Geoffrey Thorpe, a buccaneer, is hired by Queen Elizabeth I to nag the Spanish Armada. The Armada is waiting for the attack on England and Thorpe surprises them with attacks on their galleons where he shows his skills on the sword.

Director:

Michael Curtiz

Writers:

Howard Koch (screen play), Seton I. Miller (screen play)
Reviews
Nominated for 4 Oscars. See more awards »

Videos

Photos

Edit

Cast

Cast overview, first billed only:
Errol Flynn ... Geoffrey Thorpe
Brenda Marshall ... Doña Maria
Claude Rains ... Don José Alvarez de Cordoba
Donald Crisp ... Sir John Burleson
Flora Robson ... Queen Elizabeth
Alan Hale ... Carl Pitt
Henry Daniell ... Lord Wolfingham
Una O'Connor ... Miss Latham
James Stephenson ... Abbott
Gilbert Roland ... Captain Lopez
William Lundigan ... Danny Logan
Julien Mitchell Julien Mitchell ... Oliver Scott
Montagu Love ... King Phillip II
J.M. Kerrigan ... Eli Matson
David Bruce ... Martin Burke
Edit

Storyline

Geoffrey Thorpe (Errol Flynn) is an adventurous and dashing pirate, who feels that he should pirate the Spanish ships for the good of England. In one such battle, he overtakes a Spanish ship, and when he comes aboard, he finds Doña Maria (Brenda Marshall), a beautiful Spanish royal. He is overwhelmed by her beauty, but she will have nothing to do with him because of his pirating ways (which include taking her prized jewels). To show his noble side, he suprises her by returning the jewels, and she begins to fall for him. When the ship reaches England, Queen Elizabeth I (Dame Flora Robson) is outraged at the actions of Thorpe and demands that he quit pirating. Because he cannot do this, Thorpe is sent on a mission, and in the process, becomes a prisoner of the Spaniards. Meanwhile, Doña Maria pines for Thorpe, and when he escapes, he returns to England to uncover some deadly secrets. Exciting duels follow as Thorpe must expose the evil and win Doña Maria's heart. Written by Julie Sherman <jsherma@hubcap.clemson.edu>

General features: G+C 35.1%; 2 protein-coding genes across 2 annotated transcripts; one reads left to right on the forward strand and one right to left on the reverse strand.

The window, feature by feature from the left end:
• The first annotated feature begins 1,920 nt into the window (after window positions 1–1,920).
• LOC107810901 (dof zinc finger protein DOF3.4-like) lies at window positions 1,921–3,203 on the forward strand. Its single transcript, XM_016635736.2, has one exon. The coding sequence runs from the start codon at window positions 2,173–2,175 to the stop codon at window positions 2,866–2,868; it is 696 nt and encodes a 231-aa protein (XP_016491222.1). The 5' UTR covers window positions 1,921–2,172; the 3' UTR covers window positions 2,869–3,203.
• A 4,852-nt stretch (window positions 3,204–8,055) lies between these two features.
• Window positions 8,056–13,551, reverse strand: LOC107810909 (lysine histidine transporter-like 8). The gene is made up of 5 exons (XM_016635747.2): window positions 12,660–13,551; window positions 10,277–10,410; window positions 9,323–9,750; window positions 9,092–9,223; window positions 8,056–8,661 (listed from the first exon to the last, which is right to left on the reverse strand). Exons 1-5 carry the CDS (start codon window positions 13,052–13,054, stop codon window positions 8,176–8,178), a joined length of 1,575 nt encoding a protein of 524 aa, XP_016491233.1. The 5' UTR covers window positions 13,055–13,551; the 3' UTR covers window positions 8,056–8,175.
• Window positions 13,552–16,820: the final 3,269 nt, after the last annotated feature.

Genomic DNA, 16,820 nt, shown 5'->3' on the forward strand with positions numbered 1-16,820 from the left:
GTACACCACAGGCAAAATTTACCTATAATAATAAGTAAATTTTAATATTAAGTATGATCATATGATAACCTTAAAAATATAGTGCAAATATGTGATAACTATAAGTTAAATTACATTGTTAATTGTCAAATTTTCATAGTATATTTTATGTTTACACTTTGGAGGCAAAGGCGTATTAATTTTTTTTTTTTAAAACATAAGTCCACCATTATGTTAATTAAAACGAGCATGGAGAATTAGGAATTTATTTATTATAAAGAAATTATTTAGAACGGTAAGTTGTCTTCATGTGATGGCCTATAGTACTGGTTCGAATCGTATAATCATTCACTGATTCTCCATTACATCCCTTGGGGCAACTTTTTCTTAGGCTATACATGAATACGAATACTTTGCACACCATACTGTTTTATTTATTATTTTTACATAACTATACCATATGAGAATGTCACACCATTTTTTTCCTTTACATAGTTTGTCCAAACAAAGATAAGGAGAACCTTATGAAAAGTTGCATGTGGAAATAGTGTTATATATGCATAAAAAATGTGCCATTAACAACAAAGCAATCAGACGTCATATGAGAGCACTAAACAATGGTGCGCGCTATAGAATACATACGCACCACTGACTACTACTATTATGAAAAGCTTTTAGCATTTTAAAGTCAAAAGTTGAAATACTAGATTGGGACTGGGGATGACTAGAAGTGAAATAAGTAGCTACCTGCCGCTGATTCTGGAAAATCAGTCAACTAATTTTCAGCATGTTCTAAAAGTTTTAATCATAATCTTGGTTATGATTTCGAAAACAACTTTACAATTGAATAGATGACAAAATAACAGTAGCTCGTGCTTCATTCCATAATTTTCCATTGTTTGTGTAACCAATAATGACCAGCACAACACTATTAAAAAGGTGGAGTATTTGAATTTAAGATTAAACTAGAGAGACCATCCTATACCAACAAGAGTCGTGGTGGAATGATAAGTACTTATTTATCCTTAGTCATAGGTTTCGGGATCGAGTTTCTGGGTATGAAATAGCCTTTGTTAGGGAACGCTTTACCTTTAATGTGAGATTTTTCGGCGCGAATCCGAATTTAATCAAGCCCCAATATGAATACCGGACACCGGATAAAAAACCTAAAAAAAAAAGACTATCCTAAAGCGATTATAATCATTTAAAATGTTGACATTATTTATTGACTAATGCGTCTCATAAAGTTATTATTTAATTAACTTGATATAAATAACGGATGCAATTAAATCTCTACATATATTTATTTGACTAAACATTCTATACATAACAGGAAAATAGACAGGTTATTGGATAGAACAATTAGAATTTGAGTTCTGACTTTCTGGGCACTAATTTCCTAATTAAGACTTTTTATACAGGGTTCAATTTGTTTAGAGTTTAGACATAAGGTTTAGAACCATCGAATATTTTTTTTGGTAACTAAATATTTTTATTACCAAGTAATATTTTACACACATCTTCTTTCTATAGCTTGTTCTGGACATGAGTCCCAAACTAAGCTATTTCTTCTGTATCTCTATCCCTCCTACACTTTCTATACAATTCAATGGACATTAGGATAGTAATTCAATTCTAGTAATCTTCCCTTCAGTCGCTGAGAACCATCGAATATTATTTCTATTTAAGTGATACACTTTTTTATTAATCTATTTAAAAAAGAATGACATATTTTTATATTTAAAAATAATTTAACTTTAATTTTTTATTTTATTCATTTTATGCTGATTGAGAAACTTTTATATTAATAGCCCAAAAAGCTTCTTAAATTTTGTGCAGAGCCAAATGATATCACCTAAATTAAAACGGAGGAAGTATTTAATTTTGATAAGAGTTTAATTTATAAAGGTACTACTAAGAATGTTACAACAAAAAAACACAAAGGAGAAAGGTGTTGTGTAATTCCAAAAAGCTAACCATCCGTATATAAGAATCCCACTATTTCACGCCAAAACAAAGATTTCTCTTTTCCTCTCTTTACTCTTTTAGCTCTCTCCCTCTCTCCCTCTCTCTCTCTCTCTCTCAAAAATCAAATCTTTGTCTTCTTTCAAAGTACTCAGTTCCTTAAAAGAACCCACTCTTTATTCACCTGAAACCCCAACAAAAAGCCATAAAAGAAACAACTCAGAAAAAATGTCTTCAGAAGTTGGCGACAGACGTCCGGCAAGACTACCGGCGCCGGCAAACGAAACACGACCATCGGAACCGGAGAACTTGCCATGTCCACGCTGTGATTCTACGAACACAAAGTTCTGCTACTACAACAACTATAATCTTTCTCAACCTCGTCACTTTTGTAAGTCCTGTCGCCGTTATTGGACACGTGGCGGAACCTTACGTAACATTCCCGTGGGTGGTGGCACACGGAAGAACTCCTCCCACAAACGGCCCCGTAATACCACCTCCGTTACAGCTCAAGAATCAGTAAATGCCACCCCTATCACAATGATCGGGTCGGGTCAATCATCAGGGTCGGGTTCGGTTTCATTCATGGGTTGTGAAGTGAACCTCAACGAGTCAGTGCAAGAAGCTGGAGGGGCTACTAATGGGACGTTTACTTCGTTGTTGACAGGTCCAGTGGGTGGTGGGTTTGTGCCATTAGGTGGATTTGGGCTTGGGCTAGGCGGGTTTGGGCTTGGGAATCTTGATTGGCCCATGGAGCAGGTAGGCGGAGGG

Plot Summary | Add Synopsis

Taglines:

Dashing...romantic...Errol Flynn at his thrilling best! See more »


Certificate:

Approved | See all certifications »

Parents Guide:

View content advisory »
Edit

Did You Know?

Trivia

Warner Brothers constructed a huge soundstage then known as the Maritime Stage. It had an internal tank that could be flooded. The stage was large enough to house two full-sized sailing ships positioned side-by-side. A specially constructed backdrop mechanism realistically simulated the waves. The stage, numbered 21, was, at the time, the largest soundstage on the Warner Brothers lot and the second largest in Hollywood, second only to MGM's cavernous Stage 15. The Maritime Stage was destroyed by fire in 1951. See more »

Goofs

Horse teams are carefully assembled so that they work well together, with each position having a horse that does well in that position. One cannot simply take a horse without team experience - such as the typical Hollywood saddle mounted horses - and use them on a team. When Doña Maria takes the carriage, the right front horse is fighting the team rig, constantly trying to bolt and running at an angle to the rig. This is clearly a saddle horse and an extremely disturbed one, given the circumstances. See more »